Houston Methodist. Leading Medicine

Shoulder FAQ

Question:

I injured my shoulder playing soccer. It's an AC shoulder separation. I'm also on my high school tennis team. If I have surgery to repair the problem, will I be able to get back on the court in time for tennis season?

Answer:

Most AC joint separations can be treated nonoperatively. Surgery doesn't restore the joint. It puts all the parts back together to help prevent pain and loss of function. Surgical repair is reserved for patients with painful problems that don't get better with conservative care.

For the overhead athlete, reconstruction makes the most sense if the problem occurs toward the end of the season. This gives you a jump start on rehab and recovery before the next season begins. Without surgical repair, you may miss an entire season.

It's not clear yet if surgery done sooner than later has a better outcome. The best type of operation is still being studied. In a recent review article, three types of surgical methods were described. But the authors point out that studies have not been done to compare which one works best.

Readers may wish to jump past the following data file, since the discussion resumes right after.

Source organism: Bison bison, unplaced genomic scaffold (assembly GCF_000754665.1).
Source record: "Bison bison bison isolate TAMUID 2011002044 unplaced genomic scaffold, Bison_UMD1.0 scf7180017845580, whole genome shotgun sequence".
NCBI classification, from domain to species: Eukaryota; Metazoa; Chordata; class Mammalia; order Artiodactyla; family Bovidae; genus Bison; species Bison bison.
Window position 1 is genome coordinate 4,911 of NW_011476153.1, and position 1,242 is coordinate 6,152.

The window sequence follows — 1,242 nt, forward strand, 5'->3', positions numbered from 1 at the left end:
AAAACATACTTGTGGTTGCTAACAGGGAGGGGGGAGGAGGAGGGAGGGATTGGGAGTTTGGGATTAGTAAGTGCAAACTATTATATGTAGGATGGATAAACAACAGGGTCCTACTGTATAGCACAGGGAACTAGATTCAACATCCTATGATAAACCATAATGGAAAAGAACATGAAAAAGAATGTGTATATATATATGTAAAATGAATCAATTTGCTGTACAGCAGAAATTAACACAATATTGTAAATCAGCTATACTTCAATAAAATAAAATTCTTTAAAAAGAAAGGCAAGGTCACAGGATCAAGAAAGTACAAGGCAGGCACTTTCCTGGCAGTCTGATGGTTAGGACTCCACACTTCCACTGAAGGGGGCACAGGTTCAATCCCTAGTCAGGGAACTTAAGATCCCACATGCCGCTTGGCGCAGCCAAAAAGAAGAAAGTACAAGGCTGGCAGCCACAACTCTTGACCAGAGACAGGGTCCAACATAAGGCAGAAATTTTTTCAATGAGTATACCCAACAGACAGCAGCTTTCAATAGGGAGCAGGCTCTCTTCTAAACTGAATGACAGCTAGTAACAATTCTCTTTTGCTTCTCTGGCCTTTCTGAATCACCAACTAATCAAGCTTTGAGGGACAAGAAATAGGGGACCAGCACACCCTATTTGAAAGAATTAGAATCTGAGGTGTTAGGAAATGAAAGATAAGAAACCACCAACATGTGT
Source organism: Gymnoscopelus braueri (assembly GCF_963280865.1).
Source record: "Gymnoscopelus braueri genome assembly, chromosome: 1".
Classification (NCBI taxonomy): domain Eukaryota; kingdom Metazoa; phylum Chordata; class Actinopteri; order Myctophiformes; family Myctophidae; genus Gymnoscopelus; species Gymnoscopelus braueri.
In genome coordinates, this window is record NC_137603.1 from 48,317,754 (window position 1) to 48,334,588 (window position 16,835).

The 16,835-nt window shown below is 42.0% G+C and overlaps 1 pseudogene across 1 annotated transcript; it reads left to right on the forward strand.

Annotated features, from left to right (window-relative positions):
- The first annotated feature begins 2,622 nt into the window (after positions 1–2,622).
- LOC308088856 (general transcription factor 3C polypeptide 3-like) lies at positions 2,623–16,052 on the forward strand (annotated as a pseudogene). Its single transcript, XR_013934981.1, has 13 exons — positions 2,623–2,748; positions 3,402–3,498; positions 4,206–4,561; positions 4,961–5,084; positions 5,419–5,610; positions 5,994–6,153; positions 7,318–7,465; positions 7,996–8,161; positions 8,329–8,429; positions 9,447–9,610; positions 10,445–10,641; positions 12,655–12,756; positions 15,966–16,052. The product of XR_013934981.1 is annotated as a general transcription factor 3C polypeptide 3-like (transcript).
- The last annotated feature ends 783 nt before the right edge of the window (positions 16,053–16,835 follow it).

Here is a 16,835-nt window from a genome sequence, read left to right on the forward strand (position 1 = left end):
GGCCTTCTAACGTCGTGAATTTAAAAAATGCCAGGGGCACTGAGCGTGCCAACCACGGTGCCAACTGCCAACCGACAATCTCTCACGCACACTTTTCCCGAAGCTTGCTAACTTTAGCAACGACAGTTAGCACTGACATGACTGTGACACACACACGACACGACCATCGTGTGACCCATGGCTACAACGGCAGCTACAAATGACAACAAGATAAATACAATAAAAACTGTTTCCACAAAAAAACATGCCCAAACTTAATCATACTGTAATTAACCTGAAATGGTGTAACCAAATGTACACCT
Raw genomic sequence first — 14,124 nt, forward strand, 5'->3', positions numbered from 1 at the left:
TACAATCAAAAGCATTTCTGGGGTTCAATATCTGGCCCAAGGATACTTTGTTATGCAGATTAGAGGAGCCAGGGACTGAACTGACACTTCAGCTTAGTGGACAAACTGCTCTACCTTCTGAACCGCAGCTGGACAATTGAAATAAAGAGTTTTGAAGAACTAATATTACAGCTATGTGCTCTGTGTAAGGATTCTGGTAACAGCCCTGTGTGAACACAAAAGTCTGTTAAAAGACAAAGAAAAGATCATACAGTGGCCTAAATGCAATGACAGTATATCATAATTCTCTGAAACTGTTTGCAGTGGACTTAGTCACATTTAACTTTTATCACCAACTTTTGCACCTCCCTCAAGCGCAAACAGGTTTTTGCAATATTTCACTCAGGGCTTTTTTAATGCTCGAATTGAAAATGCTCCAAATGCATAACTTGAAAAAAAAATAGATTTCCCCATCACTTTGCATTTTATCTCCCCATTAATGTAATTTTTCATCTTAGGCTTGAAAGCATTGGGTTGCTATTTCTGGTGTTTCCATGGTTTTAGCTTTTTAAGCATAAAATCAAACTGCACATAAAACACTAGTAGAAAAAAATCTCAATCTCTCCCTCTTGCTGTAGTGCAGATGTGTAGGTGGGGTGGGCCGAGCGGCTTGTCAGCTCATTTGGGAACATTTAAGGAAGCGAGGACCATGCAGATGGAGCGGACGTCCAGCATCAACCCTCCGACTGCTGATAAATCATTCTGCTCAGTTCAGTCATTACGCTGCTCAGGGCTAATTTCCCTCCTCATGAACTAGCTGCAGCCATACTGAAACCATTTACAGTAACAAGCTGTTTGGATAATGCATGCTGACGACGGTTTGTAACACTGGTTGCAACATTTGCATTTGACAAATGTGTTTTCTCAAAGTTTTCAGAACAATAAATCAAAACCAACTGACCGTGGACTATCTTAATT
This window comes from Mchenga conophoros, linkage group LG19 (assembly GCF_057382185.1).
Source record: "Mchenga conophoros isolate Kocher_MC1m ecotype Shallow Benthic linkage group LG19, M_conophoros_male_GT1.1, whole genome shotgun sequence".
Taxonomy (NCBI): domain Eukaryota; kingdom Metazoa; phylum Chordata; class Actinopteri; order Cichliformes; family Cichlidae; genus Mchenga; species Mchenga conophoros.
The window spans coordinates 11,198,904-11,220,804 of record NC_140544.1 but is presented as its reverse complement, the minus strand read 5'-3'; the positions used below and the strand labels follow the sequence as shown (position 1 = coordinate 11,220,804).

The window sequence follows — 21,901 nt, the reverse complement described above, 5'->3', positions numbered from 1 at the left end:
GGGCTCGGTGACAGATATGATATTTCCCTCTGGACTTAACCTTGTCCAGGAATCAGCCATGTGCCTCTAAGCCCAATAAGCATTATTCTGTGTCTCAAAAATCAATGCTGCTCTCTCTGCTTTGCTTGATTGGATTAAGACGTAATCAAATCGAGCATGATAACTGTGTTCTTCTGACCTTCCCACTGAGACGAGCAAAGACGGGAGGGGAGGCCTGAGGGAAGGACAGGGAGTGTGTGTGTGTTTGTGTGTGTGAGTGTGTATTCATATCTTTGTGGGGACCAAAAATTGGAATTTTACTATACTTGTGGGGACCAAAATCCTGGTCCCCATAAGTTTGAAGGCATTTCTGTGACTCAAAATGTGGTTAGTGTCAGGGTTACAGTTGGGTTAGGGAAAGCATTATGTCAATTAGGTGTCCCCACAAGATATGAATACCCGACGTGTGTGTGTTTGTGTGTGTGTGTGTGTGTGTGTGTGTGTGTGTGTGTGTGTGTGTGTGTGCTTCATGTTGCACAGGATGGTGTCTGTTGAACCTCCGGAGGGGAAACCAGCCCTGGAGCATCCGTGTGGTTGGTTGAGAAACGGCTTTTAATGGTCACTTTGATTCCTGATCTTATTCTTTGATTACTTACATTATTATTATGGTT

For now, when surgery is needed, the tear is usually repaired with a piece of ligament taken from between the clavicle and the coracoid process. The coracoid process is a bony projection coming off the shoulder blade. This operation is called a Weaver-Dunn reconstruction.

Other methods of repair involve transferring a piece of tendon from somewhere else in the body. It can be looped around the two bones to hold them together. Or the surgeon can drill a hole through the bone to create a tunnel. The donor tissue is looped through the tunnel and tied down.

Once your shoulder is examined, the surgeon can advise you as to the best course of action. With conservative care, you may be back to play after only six to eight weeks of rehab. This could take longer after surgery. Steven J. Klepps and David W. Shenton. Current Treatment of Acromioclavicular Separations. In Current Opinion in Orthopaedics. July 2007. Vol. 18. No. 4. Pp. 373-379.

*Disclaimer:* The information contained herein is compiled from a variety of sources. It may not be complete or timely. It does not cover all diseases, physical conditions, ailments or treatments. The information should NOT be used in place of visit with your healthcare provider, nor should you disregard the advice of your health care provider because of any information you read in this topic.
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